We are all painfully aware of the current state of youth mental health. With ever increasing numbers of young people experiencing mental illnesses from anxiety and depression to eating disorders and self-harm, we’re struggling for solutions.
Current thinking is pointing to schools, suggesting that teachers educate students about their mental health in PSHE lessons (Personal, Social and Health Education). Utilising PSHE in mental health education is a good first step, but it’s a mere drop in the ocean when it comes to supporting student mental health.
What does the research say?
Research findings on the current state of youth mental health are pretty galling. A study last year revealed that more than 1 in 5 15-year olds in England said they had self-harmed; that’s at least 6 students in every classroom. The number is three times higher for girls than boys, with NHS data showing that the number of girls treated as inpatients after cutting themselves had quadrupled between 2006-2016, a 285% rise.
In answer to this worrying trend, campaigners have proposed that PSHE lessons be made mandatory, with compulsory education for students on mental health matters. Research would support this proposal, with studies showing that PSHE has a positive impact on the health and wellbeing of young people, with ¾ of students interviewed agreeing the classes help them to look after their own health.
PSHE is more important than ever
It makes sense. By teaching mental health awareness in schools, we increase understanding student’s understanding of their mental health, enabling them to monitor it, identify mental illness in themselves and peers as well as learn coping strategies. This doesn’t just benefit the one-in-five, this benefits every student in the classroom, who can learn to maintain good mental health habits. What’s more, in normalising these issues from day one, in schools, we remove the stigma that develops around mental illness.
But we’d be making a big mistake by stopping there. While it’s great that we are having these conversations, and bringing mental health up to government policy level, schools cannot carry the full burden of youth mental illness by themselves. School staff are overworked and underfunded as it is, and are not equipped to provide the depth of support that is needed for supporting student mental health.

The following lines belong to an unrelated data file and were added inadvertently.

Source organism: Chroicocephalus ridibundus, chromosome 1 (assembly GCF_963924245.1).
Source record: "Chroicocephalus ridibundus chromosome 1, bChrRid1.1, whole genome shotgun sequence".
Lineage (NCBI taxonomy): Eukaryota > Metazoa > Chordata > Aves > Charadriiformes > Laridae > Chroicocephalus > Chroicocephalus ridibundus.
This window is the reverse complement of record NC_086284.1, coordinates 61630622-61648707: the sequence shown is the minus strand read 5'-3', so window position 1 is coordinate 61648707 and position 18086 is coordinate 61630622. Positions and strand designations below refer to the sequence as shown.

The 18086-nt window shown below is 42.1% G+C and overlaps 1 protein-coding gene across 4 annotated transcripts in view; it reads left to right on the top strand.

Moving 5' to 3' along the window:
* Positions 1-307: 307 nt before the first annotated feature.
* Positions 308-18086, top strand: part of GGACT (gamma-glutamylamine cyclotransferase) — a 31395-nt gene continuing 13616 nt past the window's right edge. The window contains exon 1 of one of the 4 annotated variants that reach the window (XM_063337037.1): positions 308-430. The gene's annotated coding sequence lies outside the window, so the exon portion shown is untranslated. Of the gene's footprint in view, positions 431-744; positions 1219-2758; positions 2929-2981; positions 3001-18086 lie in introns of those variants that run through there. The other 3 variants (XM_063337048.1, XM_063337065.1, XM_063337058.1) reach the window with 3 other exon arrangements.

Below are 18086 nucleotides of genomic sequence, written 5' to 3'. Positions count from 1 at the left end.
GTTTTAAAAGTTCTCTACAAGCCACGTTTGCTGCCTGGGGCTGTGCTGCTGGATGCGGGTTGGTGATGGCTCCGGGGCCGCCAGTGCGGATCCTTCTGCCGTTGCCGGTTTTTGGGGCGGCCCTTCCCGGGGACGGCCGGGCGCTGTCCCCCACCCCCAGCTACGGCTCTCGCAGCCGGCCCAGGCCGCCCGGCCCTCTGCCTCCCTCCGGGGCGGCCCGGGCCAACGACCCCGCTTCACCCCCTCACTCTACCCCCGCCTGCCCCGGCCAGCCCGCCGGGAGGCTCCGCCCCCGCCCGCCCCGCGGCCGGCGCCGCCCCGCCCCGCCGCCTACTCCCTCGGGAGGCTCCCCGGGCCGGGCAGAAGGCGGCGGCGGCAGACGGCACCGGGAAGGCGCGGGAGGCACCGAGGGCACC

What’s more, mental health campaigner, Natasha Devon, points out that it’s no coincidence mental health issues have skyrocketed as funding and curriculum time given to sports and the arts have been cut. It’s all well and good putting curriculum time aside for student wellbeing but we cannot then cut the very subjects that provide a real boost in wellbeing. Cuts to the arts only exacerbate the problem.
Schools cannot carry the burden of youth mental illness
It would be a huge failure of the government if their only strategy for supporting student mental health was to place the burden solely on the shoulders of schools. It is an issue far too monumental for schools to bear alone and far too important to approach in a blinkered, one-sided manner. School staff are no replacement for the work of qualified counsellors and therapists.
It would also be incredibly ignorant to support student mental health initiatives while ignoring the declining mental health of teachers, so many of which are currently struggling under workload and accountability measures. Placing yet more responsibility on the shoulders of teachers not only adds to their mounting stress, but also takes time away from performing their job: academic teaching. Teachers are super-heroes, but they’re not super-human.
Mental health education isn’t just for the classroom
Schools are just the tip of the iceberg when it comes to mental health understanding; let’s make mandatory PSHE the gateway to expanding mental health awareness outside the school gates. That means educating parents and employers.
Parents need to be offered information on how to support their children’s mental health from day one because, as Matt Buttery points out in Tes, the mental health intervention offered at school is sadly too late for many. He quotes Conservative MP, James Morris, who stated in a parliamentary debate that “supporting parents better would also save public funds by avoiding the need for more costly interventions at a later stage.”
And what about the workplace and wider society? It would be a massive shame for a new generation of wellbeing-savvy young people to leave school, bursting with all that they’ve learned about mental health, only to face a working world that is dismissive of their wellbeing. So why stop at mandatory student mental health education in schools? Why not roll it out to the workplace with compulsory mental health education and support for working professionals?
When it comes to mental health, education doesn’t have to be confined to the classroom.